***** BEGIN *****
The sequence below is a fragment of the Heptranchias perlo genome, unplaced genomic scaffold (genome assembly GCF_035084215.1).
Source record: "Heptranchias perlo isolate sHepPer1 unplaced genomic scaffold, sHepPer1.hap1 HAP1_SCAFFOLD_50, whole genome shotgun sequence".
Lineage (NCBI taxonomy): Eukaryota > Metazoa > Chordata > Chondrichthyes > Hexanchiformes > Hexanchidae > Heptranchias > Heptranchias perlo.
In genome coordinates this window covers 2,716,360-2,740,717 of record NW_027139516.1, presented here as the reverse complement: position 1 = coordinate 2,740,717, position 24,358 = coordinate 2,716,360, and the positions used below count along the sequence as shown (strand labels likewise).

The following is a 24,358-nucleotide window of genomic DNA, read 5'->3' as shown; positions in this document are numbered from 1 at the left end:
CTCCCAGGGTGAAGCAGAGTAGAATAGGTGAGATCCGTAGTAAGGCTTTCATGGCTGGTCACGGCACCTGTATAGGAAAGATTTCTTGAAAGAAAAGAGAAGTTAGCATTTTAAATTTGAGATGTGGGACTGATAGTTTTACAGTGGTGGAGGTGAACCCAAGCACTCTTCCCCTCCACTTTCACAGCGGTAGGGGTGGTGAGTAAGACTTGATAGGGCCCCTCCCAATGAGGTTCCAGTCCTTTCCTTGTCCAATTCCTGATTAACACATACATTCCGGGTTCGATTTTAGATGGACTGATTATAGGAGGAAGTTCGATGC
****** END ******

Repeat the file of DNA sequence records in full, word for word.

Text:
The sequence below is a fragment of the Heptranchias perlo genome, unplaced genomic scaffold (genome assembly GCF_035084215.1).
Source record: "Heptranchias perlo isolate sHepPer1 unplaced genomic scaffold, sHepPer1.hap1 HAP1_SCAFFOLD_50, whole genome shotgun sequence".
Lineage (NCBI taxonomy): Eukaryota > Metazoa > Chordata > Chondrichthyes > Hexanchiformes > Hexanchidae > Heptranchias > Heptranchias perlo.
In genome coordinates this window covers 2,716,360-2,740,717 of record NW_027139516.1, presented here as the reverse complement: position 1 = coordinate 2,740,717, position 24,358 = coordinate 2,716,360, and the positions used below count along the sequence as shown (strand labels likewise).

The following is a 24,358-nucleotide window of genomic DNA, read 5'->3' as shown; positions in this document are numbered from 1 at the left end:
CTCCCAGGGTGAAGCAGAGTAGAATAGGTGAGATCCGTAGTAAGGCTTTCATGGCTGGTCACGGCACCTGTATAGGAAAGATTTCTTGAAAGAAAAGAGAAGTTAGCATTTTAAATTTGAGATGTGGGACTGATAGTTTTACAGTGGTGGAGGTGAACCCAAGCACTCTTCCCCTCCACTTTCACAGCGGTAGGGGTGGTGAGTAAGACTTGATAGGGCCCCTCCCAATGAGGTTCCAGTCCTTTCCTTGTCCAATTCCTGATTAACACATACATTCCGGGTTCGATTTTAGATGGACTGATTATAGGAGGAAGTTCGATGC